Counseling Point: Helping patients understand GV and the daily patterns of their blood glucose may help to identify the causes of variability and empower patients to adjust their behaviors and take an active role in diabetes self-management.


Monitoring TIR and GV
SMBG provides more information about glycemic variability than A1C, but even this approach captures only a few timepoints throughout the day. Continuous glucose monitoring (CGM) and intermittently scanned continuous glucose monitoring (isCGM) are increasingly being recommended for patients to gather additional actionable information about blood glucose levels. These methods provide people with diabetes with more complete information that allows them to see trends in their glucose levels throughout the day and provides information regarding TIR and GV. 

The 2019 ADA Standards of Care provide several recommendations related to use of CGM/isCGM:7

  • Sensor-augmented pump therapy may be considered for children, adolescents, and adults to improve glycemic control without an increase in hypoglycemia or severe hypoglycemia. Benefits correlate with adherence to ongoing use of the device.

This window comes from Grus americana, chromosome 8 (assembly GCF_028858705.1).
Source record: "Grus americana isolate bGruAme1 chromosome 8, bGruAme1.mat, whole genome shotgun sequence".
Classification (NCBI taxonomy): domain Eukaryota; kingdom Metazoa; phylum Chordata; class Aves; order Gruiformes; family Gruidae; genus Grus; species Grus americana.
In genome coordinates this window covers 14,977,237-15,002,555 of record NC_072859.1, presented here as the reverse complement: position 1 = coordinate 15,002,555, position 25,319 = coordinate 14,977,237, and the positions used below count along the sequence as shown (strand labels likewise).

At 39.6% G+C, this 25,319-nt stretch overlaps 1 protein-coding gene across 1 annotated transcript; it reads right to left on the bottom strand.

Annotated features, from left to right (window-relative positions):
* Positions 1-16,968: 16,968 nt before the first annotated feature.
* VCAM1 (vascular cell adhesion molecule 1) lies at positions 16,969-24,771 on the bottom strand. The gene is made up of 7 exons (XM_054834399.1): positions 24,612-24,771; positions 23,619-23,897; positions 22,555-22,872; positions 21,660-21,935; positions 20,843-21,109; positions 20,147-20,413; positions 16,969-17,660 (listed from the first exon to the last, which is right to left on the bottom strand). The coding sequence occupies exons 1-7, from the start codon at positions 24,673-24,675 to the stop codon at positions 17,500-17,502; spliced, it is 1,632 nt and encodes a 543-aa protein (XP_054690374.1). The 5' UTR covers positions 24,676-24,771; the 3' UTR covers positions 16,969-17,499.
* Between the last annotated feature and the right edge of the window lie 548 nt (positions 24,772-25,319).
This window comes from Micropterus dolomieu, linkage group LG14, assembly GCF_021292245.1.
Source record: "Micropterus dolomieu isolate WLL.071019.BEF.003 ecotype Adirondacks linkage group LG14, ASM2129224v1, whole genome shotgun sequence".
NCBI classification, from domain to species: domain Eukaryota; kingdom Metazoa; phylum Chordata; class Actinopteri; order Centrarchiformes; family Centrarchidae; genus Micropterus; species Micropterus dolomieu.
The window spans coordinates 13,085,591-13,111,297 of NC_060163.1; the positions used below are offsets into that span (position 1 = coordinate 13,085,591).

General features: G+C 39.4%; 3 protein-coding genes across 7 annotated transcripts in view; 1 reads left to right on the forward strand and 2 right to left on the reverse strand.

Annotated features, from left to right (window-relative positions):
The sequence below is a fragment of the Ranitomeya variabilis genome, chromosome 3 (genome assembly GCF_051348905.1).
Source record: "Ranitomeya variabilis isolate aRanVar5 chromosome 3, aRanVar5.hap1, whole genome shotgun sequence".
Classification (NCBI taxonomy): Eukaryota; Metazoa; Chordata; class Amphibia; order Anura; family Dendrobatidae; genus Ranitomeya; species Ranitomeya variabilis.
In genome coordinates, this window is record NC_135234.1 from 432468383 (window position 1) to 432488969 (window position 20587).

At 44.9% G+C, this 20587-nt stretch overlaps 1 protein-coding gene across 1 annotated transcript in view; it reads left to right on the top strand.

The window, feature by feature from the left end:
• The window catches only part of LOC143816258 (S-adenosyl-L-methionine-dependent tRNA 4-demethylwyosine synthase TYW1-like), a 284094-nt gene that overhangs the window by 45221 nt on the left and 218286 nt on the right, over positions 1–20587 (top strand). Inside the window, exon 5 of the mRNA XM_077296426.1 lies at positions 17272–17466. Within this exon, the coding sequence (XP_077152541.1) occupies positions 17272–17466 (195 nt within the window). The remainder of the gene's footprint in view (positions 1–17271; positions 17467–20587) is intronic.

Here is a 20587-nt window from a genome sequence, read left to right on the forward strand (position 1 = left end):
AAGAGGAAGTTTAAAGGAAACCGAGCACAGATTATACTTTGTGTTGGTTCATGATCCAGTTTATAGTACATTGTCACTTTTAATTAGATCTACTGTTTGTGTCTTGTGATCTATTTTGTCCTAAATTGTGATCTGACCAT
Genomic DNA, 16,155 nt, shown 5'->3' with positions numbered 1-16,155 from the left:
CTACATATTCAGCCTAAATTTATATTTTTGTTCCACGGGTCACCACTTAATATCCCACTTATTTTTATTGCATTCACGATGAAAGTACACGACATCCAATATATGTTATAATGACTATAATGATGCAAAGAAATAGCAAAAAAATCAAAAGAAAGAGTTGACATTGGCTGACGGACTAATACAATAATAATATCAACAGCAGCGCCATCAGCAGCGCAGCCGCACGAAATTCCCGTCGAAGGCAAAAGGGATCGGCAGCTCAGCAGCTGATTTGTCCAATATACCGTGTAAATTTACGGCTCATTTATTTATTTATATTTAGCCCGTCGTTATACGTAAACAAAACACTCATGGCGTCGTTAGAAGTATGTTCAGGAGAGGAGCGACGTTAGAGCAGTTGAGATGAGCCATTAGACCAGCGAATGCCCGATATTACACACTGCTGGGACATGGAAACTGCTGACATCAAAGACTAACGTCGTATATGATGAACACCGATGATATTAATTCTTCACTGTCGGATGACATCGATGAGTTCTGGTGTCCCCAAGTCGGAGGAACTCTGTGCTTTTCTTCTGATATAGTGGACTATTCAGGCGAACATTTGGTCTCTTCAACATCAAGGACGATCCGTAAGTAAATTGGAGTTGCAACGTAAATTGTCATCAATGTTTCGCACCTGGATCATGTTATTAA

• When prescribing CGM, robust diabetes education, training, and support are required for optimal CGM implementation and ongoing use.
  • When used properly, real-time CGM in conjunction with intensive insulin regimens is a useful tool to lower A1C in adults with T1D who are not meeting glycemic targets.
  • Real-time CGM may be a useful tool in those with hypoglycemia unawareness and/or frequent hypoglycemic episodes.
  • Real-time CGM should be used as close to daily as possible for maximal benefit.
  • isCGM use may be considered as a substitute for SMBG in adults with diabetes requiring frequent glucose testing.

SGLT2 Inhibition: A Potential Approach to Improving TIR in T1D

For people with T2D, SGLT2 inhibitors have demonstrated efficacy for improving glycemic management and some have demonstrated that they reduce ASCVD risk (i.e., empagliflozin and canagliflozin) and are renoprotective (i.e., empagliflozin, canagliflozin, and dapagliflozin).4,8 They are currently being studied as an adjunct to insulin in people with T1D.